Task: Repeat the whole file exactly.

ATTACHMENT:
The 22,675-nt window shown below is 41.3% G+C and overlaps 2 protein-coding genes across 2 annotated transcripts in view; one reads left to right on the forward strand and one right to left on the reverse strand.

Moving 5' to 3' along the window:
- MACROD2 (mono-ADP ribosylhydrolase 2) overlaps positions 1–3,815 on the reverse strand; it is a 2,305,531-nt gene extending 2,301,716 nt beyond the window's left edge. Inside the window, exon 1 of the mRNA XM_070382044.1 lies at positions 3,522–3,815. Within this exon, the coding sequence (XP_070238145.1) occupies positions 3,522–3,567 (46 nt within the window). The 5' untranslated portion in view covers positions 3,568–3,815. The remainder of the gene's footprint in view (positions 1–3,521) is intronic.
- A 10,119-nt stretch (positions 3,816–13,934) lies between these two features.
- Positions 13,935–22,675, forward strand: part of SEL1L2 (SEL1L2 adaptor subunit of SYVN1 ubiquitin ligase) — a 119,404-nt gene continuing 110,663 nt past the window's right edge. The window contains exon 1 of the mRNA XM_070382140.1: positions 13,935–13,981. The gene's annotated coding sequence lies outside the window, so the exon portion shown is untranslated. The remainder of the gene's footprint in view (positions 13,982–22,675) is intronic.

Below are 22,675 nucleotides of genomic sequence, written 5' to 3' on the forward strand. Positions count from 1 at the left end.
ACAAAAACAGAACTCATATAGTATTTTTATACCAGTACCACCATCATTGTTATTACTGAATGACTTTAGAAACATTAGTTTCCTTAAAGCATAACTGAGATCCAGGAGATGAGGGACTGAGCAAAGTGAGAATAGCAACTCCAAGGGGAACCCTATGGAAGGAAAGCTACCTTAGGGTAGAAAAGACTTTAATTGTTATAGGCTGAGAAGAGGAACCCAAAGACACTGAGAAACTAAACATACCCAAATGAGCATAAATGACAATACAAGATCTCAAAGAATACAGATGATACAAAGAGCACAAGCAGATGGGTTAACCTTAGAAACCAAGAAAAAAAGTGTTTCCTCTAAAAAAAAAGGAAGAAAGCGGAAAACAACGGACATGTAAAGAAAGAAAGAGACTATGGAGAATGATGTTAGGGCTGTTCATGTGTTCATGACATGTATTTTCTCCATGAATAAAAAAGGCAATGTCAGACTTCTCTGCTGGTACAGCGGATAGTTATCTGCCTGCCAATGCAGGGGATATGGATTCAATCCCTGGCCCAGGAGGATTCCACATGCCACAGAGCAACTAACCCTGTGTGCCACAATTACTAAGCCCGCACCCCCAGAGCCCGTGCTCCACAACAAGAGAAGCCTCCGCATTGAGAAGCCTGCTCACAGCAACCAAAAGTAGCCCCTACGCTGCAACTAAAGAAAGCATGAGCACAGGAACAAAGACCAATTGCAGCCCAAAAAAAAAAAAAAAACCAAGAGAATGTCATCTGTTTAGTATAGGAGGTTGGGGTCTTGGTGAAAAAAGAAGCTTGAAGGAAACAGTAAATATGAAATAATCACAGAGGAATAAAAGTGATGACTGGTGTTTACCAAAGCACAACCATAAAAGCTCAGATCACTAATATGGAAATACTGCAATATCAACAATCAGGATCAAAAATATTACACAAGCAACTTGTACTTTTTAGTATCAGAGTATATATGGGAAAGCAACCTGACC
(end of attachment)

The 22,675-nt window shown below is 41.3% G+C and overlaps 2 protein-coding genes across 2 annotated transcripts in view; one reads left to right on the forward strand and one right to left on the reverse strand.

Moving 5' to 3' along the window:
- MACROD2 (mono-ADP ribosylhydrolase 2) overlaps positions 1–3,815 on the reverse strand; it is a 2,305,531-nt gene extending 2,301,716 nt beyond the window's left edge. Inside the window, exon 1 of the mRNA XM_070382044.1 lies at positions 3,522–3,815. Within this exon, the coding sequence (XP_070238145.1) occupies positions 3,522–3,567 (46 nt within the window). The 5' untranslated portion in view covers positions 3,568–3,815. The remainder of the gene's footprint in view (positions 1–3,521) is intronic.
- A 10,119-nt stretch (positions 3,816–13,934) lies between these two features.
- Positions 13,935–22,675, forward strand: part of SEL1L2 (SEL1L2 adaptor subunit of SYVN1 ubiquitin ligase) — a 119,404-nt gene continuing 110,663 nt past the window's right edge. The window contains exon 1 of the mRNA XM_070382140.1: positions 13,935–13,981. The gene's annotated coding sequence lies outside the window, so the exon portion shown is untranslated. The remainder of the gene's footprint in view (positions 13,982–22,675) is intronic.

Below are 22,675 nucleotides of genomic sequence, written 5' to 3' on the forward strand. Positions count from 1 at the left end.
ACAAAAACAGAACTCATATAGTATTTTTATACCAGTACCACCATCATTGTTATTACTGAATGACTTTAGAAACATTAGTTTCCTTAAAGCATAACTGAGATCCAGGAGATGAGGGACTGAGCAAAGTGAGAATAGCAACTCCAAGGGGAACCCTATGGAAGGAAAGCTACCTTAGGGTAGAAAAGACTTTAATTGTTATAGGCTGAGAAGAGGAACCCAAAGACACTGAGAAACTAAACATACCCAAATGAGCATAAATGACAATACAAGATCTCAAAGAATACAGATGATACAAAGAGCACAAGCAGATGGGTTAACCTTAGAAACCAAGAAAAAAAGTGTTTCCTCTAAAAAAAAAGGAAGAAAGCGGAAAACAACGGACATGTAAAGAAAGAAAGAGACTATGGAGAATGATGTTAGGGCTGTTCATGTGTTCATGACATGTATTTTCTCCATGAATAAAAAAGGCAATGTCAGACTTCTCTGCTGGTACAGCGGATAGTTATCTGCCTGCCAATGCAGGGGATATGGATTCAATCCCTGGCCCAGGAGGATTCCACATGCCACAGAGCAACTAACCCTGTGTGCCACAATTACTAAGCCCGCACCCCCAGAGCCCGTGCTCCACAACAAGAGAAGCCTCCGCATTGAGAAGCCTGCTCACAGCAACCAAAAGTAGCCCCTACGCTGCAACTAAAGAAAGCATGAGCACAGGAACAAAGACCAATTGCAGCCCAAAAAAAAAAAAAAAACCAAGAGAATGTCATCTGTTTAGTATAGGAGGTTGGGGTCTTGGTGAAAAAAGAAGCTTGAAGGAAACAGTAAATATGAAATAATCACAGAGGAATAAAAGTGATGACTGGTGTTTACCAAAGCACAACCATAAAAGCTCAGATCACTAATATGGAAATACTGCAATATCAACAATCAGGATCAAAAATATTACACAAGCAACTTGTACTTTTTAGTATCAGAGTATATATGGGAAAGCAACCTGACC